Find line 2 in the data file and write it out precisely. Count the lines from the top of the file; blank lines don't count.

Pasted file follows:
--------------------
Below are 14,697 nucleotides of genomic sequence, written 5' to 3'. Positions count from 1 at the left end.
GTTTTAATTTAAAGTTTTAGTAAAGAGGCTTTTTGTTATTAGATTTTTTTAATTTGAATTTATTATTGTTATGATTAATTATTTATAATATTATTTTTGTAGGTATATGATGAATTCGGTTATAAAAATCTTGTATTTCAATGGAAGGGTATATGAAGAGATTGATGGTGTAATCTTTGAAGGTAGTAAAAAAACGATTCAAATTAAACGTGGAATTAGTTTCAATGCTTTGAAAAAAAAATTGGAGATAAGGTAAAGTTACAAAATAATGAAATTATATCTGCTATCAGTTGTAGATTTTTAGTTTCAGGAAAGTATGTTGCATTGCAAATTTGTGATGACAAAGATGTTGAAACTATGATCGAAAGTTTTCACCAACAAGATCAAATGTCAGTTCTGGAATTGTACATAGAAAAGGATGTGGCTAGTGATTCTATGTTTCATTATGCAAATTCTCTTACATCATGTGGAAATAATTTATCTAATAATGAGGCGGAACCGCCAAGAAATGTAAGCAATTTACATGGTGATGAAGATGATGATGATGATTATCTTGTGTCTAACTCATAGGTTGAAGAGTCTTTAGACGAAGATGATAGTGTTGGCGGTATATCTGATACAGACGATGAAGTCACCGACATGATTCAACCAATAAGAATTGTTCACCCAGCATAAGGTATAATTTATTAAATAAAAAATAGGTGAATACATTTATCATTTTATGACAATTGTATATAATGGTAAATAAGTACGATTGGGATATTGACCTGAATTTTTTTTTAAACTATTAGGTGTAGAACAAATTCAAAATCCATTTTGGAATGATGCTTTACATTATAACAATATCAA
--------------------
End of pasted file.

GTTTTAATTTAAAGTTTTAGTAAAGAGGCTTTTTGTTATTAGATTTTTTTAATTTGAATTTATTATTGTTATGATTAATTATTTATAATATTATTTTTGTAGGTATATGATGAATTCGGTTATAAAAATCTTGTATTTCAATGGAAGGGTATATGAAGAGATTGATGGTGTAATCTTTGAAGGTAGTAAAAAAACGATTCAAATTAAACGTGGAATTAGTTTCAATGCTTTGAAAAAAAAATTGGAGATAAGGTAAAGTTACAAAATAATGAAATTATATCTGCTATCAGTTGTAGATTTTTAGTTTCAGGAAAGTATGTTGCATTGCAAATTTGTGATGACAAAGATGTTGAAACTATGATCGAAAGTTTTCACCAACAAGATCAAATGTCAGTTCTGGAATTGTACATAGAAAAGGATGTGGCTAGTGATTCTATGTTTCATTATGCAAATTCTCTTACATCATGTGGAAATAATTTATCTAATAATGAGGCGGAACCGCCAAGAAATGTAAGCAATTTACATGGTGATGAAGATGATGATGATGATTATCTTGTGTCTAACTCATAGGTTGAAGAGTCTTTAGACGAAGATGATAGTGTTGGCGGTATATCTGATACAGACGATGAAGTCACCGACATGATTCAACCAATAAGAATTGTTCACCCAGCATAAGGTATAATTTATTAAATAAAAAATAGGTGAATACATTTATCATTTTATGACAATTGTATATAATGGTAAATAAGTACGATTGGGATATTGACCTGAATTTTTTTTTAAACTATTAGGTGTAGAACAAATTCAAAATCCATTTTGGAATGATGCTTTACATTATAACAATATCAA